When Nana married, my Gran (great grandmother!) passed her copy of Mrs Beeton’s Everyday Cookery and a notebook full of family recipes and household hints to Nana help her manage as a new wife. By the time I came along decades later both books had been very well used. The notebook was food-stained and stuffed with cuttings from magazines and recipes jotted down onto the backs of envelopes or notepaper from thoughtful friends. This Vanilla Cake from Nana’s notebook had an extra page beside it on which Gran Heppell had written several variations and suggestions for serving:

  • Serve plain and fresh with hot tea for workers or a slice with first tea before breakfast.
  • Good plain for an upset stomach. Crumb and add to milk for fussy children.
  • Split in half. Spread jam over bottom of cake and then a generous serve of whipped cream. Replace lid and dust with icing sugar to serve.
  • Fill with fresh sliced strawberries and whipped cream slightly sweetened and vanilla added. Dust top of cake.
  • Fill with lemon curd and a layer of whipped cream. Dust top.
  • For a marble cake split mixture into three bowls. Add pink colouring to one, and a teaspoon or two of cocoa to the second until a good colour is obtained. Add each colour in spoonfuls to greased cake pan and swirl together slightly with a knife blade.
  • Make a buttercream and add to it the pulp of one or two passionfruit. Fill sponge with buttercream and ice with a glaze to which more passionfruit has been added.

I wrote those notes carefully into my own kitchen notebook and have made many many variations of this cake ever since. It is always a good and easy cake to make, which never fails. Yesterday we had a farm full of visitors and workers, so I whipped the cake up in the morning, ready for smoko. By dinner there were only crumbs left in the cake tin!

Here’s Nana’s Mrs Beeton’s which is now mine!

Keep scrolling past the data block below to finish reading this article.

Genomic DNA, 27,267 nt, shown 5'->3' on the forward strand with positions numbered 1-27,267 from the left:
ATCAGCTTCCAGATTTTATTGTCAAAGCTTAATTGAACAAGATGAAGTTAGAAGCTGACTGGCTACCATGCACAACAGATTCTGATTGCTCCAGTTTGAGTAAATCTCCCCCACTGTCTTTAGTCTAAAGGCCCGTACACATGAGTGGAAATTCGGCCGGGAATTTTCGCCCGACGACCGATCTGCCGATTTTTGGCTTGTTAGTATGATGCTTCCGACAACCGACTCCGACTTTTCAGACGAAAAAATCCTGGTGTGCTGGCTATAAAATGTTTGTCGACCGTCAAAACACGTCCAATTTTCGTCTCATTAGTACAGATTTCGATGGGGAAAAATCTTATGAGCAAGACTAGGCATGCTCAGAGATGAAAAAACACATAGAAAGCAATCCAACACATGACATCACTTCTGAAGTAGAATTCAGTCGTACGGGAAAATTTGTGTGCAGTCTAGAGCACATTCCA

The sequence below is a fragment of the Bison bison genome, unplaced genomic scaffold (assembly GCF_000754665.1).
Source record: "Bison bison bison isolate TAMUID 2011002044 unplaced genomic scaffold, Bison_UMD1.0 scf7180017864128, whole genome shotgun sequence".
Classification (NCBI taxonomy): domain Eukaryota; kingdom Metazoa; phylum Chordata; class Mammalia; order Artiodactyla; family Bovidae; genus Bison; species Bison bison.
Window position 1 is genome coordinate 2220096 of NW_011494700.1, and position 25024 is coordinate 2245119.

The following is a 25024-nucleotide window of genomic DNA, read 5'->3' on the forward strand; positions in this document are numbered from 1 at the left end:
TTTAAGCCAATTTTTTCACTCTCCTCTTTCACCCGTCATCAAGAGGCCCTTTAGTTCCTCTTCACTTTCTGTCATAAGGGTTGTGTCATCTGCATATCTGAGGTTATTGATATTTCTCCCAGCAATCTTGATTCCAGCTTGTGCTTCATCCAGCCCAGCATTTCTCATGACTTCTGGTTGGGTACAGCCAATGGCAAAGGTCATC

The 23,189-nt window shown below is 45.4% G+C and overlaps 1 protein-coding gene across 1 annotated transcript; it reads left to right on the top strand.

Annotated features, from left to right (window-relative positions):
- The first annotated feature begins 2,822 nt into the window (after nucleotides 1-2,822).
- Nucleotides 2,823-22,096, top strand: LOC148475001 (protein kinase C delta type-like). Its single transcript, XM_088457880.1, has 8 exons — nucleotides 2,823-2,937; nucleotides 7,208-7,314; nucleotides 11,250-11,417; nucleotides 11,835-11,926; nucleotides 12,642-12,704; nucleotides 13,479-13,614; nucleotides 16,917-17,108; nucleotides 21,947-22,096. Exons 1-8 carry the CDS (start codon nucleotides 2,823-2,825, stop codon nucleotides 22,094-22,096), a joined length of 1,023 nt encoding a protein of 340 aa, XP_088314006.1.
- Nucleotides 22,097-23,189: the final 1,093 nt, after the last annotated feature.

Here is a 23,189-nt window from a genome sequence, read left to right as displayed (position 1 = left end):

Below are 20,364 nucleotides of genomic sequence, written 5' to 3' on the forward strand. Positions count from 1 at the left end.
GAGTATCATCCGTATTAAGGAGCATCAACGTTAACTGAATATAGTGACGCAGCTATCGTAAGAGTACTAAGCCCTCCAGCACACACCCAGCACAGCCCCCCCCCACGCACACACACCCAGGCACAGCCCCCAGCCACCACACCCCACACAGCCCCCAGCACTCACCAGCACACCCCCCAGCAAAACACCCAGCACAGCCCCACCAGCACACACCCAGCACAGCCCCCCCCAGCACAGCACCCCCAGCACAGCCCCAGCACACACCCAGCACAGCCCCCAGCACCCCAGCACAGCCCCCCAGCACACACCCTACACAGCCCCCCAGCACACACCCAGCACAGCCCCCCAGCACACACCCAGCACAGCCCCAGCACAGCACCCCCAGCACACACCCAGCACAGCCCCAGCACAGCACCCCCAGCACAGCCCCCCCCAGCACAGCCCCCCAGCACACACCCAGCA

Vanilla Cake Ingredients:

  • 2 cups of self raising flour
  • 1 cup of sugar
  • 2 large eggs
  • 125 grams of soft butter
  • 2/3 cup of milk
  • 2 teaspoons vanilla essence
  • pinch of salt

Cake Method:

  1. Preheat your oven to moderate (160 degree celcius fan-forced or 180 degree oven – 350 degrees fahrenheit).
  2. Line a 20cm cake tin with baking paper.
  3. Place the ingredients into the bowl of an electric mixer in the order given above. Wet ingredients must go in last!
  4. Mix at low speed for one minute or until combined.
  5. Beat at high speed for three to four minutes until batter is pale and creamy and smooth.
  6. Spoon batter into prepared pan and bake for 45 to 50 minutes or until the top springs back when lightly pressed.
  7. Cool cake completely before filling or icing as required.

NB: Failure to adhere to ingredient order and placing flour in mixing bowl last may result in a cloud of flour covering you and/or the kitchen. You have been warned! And yes, I totally forgot and look what happened. 

To split the cake for filling use a large serrated knife and cut horizontally through the middle of the cake. Gently lift the top and place aside on a tea-towel or clean plate while adding filling to the bottom half of the cake.

Passionfruit Buttercream Ingredients:

  • 125 grams softened butter
  • 2 cups of icing sugar
  • Pulp and juice of one to two passionfruit

Method:

  1. Beat butter until whipped and creamy
  2. Gradually add icing sugar, 1/2 a cup at a time, beating well after each addition.
  3. After the first 1/2 cup of icing sugar add a little passionfruit pulp. Beat well and then continue adding sugar, alternating with passionfruit. When the icing is very thick and creamy spoon onto the bottom layer of cake and replace top half of cake.

Passionfruit Glaze Icing Ingredients:

  • 1 cup icing sugar
  • 1 tablespoon soft butter
  • the juice and pulp of one to two passionfruit

Method:

  1. To make the icing (frosting) sift the icing sugar into a bowl and add the softened butter and the pulp of one passionfruit. Beat well until the mixture is stiff and glossy. If mixture is too stiff add extra passionfruit until the correct consistency is reached.
  2. Spread onto the top of the cooled cake. Dipping your knife in hot water will help give a smooth and shiny finish as you spread the icing (frosting) mixture.

Serve with a nice cup of tea, in the company of friends.

Or eat it all yourself. It’s up to you, really! 😀

Much love, Nicole xx

PS – Have you noticed how much Rufous seems to end up in all my food shots? He’s so like our old dog Bert it’s uncanny!

 

Easy Date, Ginger and Walnut Cake Recipe